"We can make the same software we're making today with dramatically simpler stuff." - Rich Hickey

Stay tuned!

When Jangle is released, this guide will take you through the CMS in more depth.

Here's a preview of how that might look.

Simple and free.

I hope you like clicking buttons- because that's all it takes to start using Jangle:

Deploy to Heroku

Running it locally

You don't need Heroku to try out Jangle, just run it locally!

Run our example (Docker)

  1. Clone the Github repo
git clone
  1. Enter the example folder:
cd example
  1. And run everything with Docker
docker-compose up
  1. Jangle should be ready at http://localhost:3000

From scratch (NodeJS + Mongo)

Make sure you have NodeJS v10.15 and MongoDB 4.0.8 installed.

  1. Install Jangle via NPM:
npm install -g @jangle/cms
  1. Roll your own config.yml file:
    name: text
    email: email?
    title: text
    date: date
    authors: Author[]
    content: richText
  1. And use the jangle command to spin up a thing:
jangle config.yml

Either way you go, Jangle will be running at http://localhost:3000

Stay tuned!

The guide is on its way! 🎉

A quick breakdown

Here's the sample Jangle config.yml from the official example:

    name: text
    email: email?
    title: text
    date: date
    authors: Author[]
    content: richText

This config file introduces two important concepts for describing content with Jangle:

  1. Models - The types of items you'd like to keep track of.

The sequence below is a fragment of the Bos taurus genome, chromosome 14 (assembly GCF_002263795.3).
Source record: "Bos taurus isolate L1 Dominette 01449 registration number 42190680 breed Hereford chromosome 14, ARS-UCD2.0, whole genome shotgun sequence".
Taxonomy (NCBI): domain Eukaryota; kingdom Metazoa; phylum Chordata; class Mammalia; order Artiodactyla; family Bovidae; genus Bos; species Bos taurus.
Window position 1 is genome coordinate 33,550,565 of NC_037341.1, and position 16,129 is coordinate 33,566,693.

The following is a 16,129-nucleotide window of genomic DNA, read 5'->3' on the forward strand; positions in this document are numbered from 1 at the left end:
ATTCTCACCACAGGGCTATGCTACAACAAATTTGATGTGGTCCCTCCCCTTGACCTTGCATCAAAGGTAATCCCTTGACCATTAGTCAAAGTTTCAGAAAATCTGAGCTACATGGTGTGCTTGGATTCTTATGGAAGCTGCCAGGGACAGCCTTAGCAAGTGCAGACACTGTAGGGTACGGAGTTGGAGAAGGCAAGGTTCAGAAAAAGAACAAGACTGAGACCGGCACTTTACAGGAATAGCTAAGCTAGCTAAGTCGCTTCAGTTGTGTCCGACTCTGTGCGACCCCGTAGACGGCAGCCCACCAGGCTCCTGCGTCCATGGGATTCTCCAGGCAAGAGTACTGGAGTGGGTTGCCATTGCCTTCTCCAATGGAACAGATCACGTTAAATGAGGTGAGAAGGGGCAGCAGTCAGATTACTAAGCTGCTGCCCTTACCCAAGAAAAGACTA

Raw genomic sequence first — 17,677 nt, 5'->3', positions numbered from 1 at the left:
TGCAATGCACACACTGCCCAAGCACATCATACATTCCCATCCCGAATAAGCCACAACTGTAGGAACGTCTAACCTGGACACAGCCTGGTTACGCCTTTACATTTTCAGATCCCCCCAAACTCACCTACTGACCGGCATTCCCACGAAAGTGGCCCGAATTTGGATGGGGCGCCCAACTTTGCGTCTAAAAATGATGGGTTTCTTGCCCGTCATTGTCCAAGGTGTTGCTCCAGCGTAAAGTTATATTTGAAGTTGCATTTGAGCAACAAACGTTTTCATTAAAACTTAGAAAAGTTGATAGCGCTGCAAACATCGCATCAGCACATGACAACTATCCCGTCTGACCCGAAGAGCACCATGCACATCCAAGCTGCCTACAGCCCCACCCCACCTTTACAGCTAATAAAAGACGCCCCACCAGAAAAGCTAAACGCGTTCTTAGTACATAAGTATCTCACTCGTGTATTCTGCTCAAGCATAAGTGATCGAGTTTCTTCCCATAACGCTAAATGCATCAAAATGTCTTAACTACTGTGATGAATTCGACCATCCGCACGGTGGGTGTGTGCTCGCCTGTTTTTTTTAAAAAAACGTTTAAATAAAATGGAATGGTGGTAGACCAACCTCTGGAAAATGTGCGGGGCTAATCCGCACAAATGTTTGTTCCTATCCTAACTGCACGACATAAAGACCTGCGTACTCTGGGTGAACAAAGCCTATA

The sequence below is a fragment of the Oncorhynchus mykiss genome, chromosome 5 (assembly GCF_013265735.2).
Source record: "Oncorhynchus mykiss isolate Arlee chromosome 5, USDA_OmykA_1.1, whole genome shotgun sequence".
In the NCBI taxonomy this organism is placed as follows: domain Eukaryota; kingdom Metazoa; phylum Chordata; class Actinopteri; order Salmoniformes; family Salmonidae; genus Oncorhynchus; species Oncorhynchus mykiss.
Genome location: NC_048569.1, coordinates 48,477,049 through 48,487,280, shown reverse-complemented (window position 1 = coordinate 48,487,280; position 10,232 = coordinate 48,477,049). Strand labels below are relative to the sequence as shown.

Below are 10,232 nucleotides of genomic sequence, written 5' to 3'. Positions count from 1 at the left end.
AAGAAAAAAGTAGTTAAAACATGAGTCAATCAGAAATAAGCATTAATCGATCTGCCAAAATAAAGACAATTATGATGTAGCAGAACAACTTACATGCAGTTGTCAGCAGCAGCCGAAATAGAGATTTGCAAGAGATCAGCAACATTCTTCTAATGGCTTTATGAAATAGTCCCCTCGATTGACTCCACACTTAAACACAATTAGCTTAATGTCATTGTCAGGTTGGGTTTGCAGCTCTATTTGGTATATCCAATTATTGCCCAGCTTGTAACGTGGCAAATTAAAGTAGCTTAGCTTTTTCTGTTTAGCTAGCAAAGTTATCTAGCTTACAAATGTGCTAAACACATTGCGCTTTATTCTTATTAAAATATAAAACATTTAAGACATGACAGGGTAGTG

2. Fields - The stuff that each of those items store.


When Jangle sees this YAML file, it makes two models:

  1. Author - a List of items that have a name and optional email.

    • name - a required text field.

    • email - an optional email address field.

  2. BlogPost - a List of items that have a title, date, authors, and content.

    • title - a required text field.

    • date - a required date field.

    • authors - a list of relationship fields, that deal with our Author model.

    • content - a richText field, that supports headers, lists, bold, italics etc.

Field Types

Jangle comes with built-in field types, which are covered in the docs section.

In this example, we are using five built-in types:

  1. text - Just a single line of text.
  2. email? - A single email address (The ? is shorthand for "optional")
  3. date - A field for tracking a date value
  4. Author[] - a relationship picker for many Author models (The [] is short for many)

Both the email? and Author[] types use shorthand that we'll see in detail soon.

As you might expect, Jangle can automatically create a backend UI for content-entry, REST API endpoints, and will do all the cool history, user authentication, and publishing stuff that every CMS should support.